To me, establishing your breathing rhythm, becoming aware of it, and using it as a guideline for your body’s natural rhythm is the best way to learn how to move your body. I’m sure if you’ve ever ran or skipped rope for more than half an hour, you start to become acutely aware of your natural breathing rhythm. You start to pace yourself and build a rhythm of stepping or jumping based on your breathing. Maybe it’s BREATHE-step-step-step, or BREATHE-jump-jump, etc. And of course, there’s the inhale and exhale, or the IN & OUT, or the UP & DOWN. Everybody has their own natural breathing rhythm and it’s important that you learn what that is. And then learn how to fit movements in with that breath. It will feel natural and efficient for you to move in unison with your breathing.
2. Learn how to move without committing.
When you “move”, learn how to move your core only an inch or half an inch. And then your arms and legs are free to move as much as they want. This way you can move a lot because you’re not committing so much of your body weight to each movement. This is what allows many pros to be fidgety and constantly be moving their arms around legs around and yet they don’t get tired. Because when they actually do move, it’s only a few inches, and their highly refined sense of range allows them to fight without actually moving very much. Beginners on the other hand are quite stationary and then when they do move, they move their whole entire body as much as possible which takes a colossal effort and requires tremendous amounts of energy.
3. Use the energy/feeling of movement rather than the actual movement itself
This right here is one of the hardest concepts to teach. I would say that most people look at movement simply as the change in positions of your body (or limbs) from one place to another. But for me, “movement” also has the quality of energy. There is energy in every movement. It may be low energy or high energy but there is definitely energy involved. And by energy, I don’t mean the physical intensity of the movement but the aura and presence that it has. With that being said, it’s extremely important you learn how to control the ENERGY of your movement. This is what allows you to move at times without telegraphing (or appearing to move) simply because you’re not allowing your energy to radiate externally. This ability also allows you the absolute reverse… which is to stay still physically but radiate so much energy that you do appear to move. There is much more that can be said about this but by becoming aware of this, you can really use it to move in far more deceptive ways and take advantage of your opponents reactions.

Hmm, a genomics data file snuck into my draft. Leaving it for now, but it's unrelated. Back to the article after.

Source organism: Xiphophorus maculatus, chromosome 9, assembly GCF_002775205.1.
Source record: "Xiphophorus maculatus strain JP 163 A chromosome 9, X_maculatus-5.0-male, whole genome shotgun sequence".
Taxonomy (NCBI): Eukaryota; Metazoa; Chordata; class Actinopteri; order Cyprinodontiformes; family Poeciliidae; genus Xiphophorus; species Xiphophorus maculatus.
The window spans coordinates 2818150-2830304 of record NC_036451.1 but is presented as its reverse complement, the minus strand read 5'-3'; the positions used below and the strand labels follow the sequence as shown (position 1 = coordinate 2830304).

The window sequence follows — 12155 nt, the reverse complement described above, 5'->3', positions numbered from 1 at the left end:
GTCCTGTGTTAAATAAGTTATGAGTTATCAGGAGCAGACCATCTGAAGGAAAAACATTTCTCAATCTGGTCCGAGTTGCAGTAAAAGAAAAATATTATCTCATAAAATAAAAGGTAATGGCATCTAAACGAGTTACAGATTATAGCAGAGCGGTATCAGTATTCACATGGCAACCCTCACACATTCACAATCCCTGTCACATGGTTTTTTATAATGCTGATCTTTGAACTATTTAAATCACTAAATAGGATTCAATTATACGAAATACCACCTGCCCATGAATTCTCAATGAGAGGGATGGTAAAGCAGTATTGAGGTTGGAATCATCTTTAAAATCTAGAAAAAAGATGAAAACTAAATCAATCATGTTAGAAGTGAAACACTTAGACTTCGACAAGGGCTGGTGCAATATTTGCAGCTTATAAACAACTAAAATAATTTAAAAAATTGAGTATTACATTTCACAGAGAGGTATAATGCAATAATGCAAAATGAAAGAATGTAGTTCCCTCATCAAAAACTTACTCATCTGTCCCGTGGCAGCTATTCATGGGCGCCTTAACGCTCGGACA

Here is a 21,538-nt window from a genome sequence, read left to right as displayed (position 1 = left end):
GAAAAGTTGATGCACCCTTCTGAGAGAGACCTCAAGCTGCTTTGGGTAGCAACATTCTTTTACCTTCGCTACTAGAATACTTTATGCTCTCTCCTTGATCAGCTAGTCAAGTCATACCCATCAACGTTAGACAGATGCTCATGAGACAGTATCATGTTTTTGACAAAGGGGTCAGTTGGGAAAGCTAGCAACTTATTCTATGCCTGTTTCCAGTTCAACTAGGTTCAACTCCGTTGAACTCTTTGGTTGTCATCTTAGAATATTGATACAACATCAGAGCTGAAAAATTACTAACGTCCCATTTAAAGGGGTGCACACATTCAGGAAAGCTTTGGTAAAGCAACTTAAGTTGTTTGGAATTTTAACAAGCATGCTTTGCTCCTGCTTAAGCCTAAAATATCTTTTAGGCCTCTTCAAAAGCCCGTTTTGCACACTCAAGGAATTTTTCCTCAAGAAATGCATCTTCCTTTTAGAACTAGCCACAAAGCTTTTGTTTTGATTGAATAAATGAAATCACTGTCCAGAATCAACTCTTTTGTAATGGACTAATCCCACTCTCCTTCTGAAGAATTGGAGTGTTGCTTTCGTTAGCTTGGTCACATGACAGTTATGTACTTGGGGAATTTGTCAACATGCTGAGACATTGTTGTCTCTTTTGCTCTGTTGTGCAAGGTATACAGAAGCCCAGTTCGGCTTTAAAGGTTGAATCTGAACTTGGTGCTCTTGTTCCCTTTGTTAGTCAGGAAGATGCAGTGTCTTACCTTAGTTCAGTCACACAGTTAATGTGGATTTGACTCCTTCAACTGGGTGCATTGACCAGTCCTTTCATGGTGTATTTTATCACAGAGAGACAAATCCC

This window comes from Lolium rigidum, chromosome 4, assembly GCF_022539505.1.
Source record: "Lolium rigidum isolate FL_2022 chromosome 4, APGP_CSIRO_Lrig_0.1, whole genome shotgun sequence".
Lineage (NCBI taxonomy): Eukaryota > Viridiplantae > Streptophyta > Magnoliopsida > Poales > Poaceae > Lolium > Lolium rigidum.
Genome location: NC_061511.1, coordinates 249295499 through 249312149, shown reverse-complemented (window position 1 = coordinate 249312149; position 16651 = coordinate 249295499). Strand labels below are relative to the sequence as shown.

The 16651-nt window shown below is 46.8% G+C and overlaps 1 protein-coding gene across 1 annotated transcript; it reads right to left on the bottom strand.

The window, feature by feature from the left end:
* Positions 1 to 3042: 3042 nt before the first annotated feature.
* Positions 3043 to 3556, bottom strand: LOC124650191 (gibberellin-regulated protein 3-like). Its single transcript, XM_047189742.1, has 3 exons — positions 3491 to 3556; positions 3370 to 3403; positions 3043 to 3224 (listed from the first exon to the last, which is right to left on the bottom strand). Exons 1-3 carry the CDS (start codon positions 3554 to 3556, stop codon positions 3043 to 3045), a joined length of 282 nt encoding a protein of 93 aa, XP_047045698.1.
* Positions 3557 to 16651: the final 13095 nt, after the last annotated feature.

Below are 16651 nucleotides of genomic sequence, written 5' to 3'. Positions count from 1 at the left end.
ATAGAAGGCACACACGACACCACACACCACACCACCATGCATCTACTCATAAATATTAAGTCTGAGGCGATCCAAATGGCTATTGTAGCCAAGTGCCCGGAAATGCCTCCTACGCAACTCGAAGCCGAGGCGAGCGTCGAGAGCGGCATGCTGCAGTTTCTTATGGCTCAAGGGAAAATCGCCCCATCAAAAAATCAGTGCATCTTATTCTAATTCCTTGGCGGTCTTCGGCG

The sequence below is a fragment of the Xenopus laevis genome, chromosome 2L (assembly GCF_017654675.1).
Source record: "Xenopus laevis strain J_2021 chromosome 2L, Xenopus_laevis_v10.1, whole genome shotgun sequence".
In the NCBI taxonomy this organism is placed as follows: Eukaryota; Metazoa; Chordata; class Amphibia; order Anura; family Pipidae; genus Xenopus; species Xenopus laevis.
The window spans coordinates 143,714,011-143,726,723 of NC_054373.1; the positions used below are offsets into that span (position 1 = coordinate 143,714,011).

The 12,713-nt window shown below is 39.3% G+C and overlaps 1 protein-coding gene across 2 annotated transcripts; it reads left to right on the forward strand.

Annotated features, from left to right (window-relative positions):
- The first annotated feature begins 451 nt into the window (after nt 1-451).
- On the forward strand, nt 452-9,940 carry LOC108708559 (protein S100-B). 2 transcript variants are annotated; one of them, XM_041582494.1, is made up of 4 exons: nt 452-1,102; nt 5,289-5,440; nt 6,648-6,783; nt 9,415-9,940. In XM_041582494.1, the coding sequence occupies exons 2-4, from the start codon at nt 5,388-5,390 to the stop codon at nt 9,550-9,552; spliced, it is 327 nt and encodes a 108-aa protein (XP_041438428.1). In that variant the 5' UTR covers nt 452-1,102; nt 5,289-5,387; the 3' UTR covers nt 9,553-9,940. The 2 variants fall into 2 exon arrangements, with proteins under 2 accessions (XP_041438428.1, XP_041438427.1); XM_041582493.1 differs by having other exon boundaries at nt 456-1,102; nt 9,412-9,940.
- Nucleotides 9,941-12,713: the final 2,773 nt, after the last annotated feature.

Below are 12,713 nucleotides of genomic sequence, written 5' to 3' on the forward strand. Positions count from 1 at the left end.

Constant movement is state of mind, body, and spirit.
What is TOO MUCH movement?
Is there such a thing? Yes… here’s where it gets confusing. I would define “too much movement” as anything that doesn’t serve a purpose and/or requires too much commitment. By serving a purpose, I mean that the movement has to do something as in attack, defend, or help you prepare for an attack or keep your defenses ready. In a sense, any movement is still purposeful even if it does nothing more than keep you in rhythm.
Moving more makes it easier for you to move more.